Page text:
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Dev Psychobiol. 2001 Jul;39(1):40-5.

Response of adolescent bonnet macaques to an acute fear stimulus as a function of early rearing conditions.

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Primate Behavior Laboratory, Department of Psychiatry, State University of New York, Health Science Center at Brooklyn, Brooklyn, NY 11203, USA.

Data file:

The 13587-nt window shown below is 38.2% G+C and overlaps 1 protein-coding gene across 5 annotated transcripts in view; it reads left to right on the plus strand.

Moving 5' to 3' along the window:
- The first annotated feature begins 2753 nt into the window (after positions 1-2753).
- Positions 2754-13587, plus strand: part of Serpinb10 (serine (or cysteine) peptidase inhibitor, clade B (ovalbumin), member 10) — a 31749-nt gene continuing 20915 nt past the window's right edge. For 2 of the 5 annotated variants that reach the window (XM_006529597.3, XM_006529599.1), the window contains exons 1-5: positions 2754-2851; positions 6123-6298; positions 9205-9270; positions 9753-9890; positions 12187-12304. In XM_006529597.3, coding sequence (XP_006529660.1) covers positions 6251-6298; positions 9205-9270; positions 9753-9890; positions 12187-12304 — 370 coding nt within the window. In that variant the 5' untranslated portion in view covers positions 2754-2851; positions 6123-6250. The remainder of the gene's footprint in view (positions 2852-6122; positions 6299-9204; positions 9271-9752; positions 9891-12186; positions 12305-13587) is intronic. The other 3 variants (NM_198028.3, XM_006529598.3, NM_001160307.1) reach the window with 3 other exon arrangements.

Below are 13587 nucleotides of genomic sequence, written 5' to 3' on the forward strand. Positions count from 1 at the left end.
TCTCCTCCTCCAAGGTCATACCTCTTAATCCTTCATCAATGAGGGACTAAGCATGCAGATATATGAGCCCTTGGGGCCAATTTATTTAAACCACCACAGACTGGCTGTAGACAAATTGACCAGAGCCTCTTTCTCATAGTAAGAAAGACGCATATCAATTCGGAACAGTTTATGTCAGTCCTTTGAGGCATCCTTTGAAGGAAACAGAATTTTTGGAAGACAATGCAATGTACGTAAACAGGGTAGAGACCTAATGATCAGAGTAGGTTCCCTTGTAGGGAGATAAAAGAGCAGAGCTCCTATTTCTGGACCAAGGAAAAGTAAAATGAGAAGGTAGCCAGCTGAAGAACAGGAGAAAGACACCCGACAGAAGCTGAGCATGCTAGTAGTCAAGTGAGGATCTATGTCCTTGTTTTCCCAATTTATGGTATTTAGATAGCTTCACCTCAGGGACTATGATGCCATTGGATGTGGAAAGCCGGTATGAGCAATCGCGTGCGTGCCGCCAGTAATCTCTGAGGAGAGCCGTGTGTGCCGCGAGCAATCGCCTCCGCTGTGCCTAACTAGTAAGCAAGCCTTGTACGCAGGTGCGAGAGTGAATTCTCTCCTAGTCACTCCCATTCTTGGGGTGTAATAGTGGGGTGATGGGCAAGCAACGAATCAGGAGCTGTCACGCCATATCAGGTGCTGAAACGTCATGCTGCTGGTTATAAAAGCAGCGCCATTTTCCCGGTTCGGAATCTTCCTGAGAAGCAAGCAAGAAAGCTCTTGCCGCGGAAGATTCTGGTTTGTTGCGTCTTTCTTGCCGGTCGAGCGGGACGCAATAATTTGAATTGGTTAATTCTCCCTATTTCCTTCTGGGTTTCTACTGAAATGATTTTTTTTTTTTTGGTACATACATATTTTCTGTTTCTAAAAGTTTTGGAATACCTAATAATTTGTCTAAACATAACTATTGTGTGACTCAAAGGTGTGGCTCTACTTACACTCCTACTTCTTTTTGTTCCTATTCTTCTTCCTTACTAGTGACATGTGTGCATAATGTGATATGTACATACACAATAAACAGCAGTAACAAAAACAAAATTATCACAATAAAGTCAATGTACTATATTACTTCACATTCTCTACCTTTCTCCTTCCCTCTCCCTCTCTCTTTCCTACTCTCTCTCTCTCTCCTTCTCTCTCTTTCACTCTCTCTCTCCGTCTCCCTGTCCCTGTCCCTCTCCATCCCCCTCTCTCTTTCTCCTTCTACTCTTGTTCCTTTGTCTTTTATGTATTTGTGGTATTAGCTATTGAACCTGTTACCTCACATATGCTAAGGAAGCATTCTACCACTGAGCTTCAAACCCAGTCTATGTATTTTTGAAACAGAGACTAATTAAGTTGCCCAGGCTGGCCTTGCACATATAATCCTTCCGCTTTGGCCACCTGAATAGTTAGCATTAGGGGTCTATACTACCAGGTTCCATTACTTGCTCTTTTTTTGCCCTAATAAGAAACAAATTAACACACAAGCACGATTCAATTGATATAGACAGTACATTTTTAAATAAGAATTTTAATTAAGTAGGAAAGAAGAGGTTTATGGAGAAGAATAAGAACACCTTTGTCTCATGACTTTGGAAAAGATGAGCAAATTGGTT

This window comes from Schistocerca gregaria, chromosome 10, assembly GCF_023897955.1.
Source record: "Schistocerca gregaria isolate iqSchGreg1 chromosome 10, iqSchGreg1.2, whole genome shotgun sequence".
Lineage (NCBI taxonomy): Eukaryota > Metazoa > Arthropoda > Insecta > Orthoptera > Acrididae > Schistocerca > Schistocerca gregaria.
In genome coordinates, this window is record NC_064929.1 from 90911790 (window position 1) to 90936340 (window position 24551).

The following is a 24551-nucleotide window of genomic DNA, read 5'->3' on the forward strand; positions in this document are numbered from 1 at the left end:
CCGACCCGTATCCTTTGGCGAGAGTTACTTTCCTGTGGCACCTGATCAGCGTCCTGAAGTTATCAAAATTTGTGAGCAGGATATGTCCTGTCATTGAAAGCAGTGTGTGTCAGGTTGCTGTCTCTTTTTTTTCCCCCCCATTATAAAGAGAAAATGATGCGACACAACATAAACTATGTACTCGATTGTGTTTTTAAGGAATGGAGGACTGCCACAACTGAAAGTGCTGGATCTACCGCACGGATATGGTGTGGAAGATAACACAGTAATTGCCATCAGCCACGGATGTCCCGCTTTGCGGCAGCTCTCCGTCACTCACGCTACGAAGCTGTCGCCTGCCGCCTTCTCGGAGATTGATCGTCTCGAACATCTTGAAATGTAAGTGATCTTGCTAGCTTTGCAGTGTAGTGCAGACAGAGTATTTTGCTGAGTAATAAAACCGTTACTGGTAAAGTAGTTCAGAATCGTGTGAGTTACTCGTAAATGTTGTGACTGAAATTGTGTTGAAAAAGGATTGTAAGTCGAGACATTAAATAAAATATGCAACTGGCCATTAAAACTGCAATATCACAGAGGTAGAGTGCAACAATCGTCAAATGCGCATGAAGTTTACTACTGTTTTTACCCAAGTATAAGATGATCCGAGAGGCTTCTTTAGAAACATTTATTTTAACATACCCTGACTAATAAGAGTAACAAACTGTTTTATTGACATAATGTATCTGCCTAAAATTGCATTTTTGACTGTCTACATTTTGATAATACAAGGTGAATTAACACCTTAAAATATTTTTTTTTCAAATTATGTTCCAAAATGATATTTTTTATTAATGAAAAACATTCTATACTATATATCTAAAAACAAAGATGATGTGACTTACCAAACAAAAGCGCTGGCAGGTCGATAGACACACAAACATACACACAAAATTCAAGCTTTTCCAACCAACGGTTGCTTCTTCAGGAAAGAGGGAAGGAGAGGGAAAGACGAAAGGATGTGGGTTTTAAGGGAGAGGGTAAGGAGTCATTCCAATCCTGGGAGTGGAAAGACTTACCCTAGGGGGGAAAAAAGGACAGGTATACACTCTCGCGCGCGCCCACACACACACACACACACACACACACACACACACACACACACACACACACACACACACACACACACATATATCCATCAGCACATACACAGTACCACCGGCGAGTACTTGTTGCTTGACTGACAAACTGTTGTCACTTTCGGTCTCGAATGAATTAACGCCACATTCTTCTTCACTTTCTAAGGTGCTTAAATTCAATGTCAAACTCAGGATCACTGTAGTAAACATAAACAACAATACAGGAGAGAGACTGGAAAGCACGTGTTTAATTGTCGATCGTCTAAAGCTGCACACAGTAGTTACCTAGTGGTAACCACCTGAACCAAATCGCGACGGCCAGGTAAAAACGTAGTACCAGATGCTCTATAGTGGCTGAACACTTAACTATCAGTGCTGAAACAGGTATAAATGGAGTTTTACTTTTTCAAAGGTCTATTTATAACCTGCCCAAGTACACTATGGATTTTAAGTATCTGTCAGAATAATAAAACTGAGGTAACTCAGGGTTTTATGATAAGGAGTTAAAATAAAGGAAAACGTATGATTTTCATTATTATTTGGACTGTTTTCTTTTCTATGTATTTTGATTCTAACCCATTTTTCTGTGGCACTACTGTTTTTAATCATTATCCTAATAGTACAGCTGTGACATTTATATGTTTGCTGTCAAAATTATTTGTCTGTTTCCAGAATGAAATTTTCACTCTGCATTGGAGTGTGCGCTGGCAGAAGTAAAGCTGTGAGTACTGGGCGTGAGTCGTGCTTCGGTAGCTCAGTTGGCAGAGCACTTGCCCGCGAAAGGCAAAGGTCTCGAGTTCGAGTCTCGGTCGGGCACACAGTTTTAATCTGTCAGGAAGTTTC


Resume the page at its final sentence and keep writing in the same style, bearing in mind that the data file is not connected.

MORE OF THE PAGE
When primate infants are reared during the first half-year of life in an environment in which their mothers face uncertain requirements for food procurement (variable foraging demand [VFD]), long-lasting behavioral and neurodevelopmental consequences ensue, including increases in timidity and social subordinance as well as alterations in stress-related neuroendocrine profiles. We examined the nature and persistence of the effects of VFD rearing by exposing VFD-reared and normally reared adolescent bonnet macaques to a mild fear-provoking stimulus 2 years after the end of differential rearing. VFD-reared subjects at baseline were less gregarious than normally reared monkeys. VFDs also were considerably less responsive to the fear stimulus, and their behavior and affect returned to baseline levels more quickly than normally reared subjects. The extent and persistence of the sequelae of VFD rearing suggest parallels with predisposing factors in human anxiety disorders.

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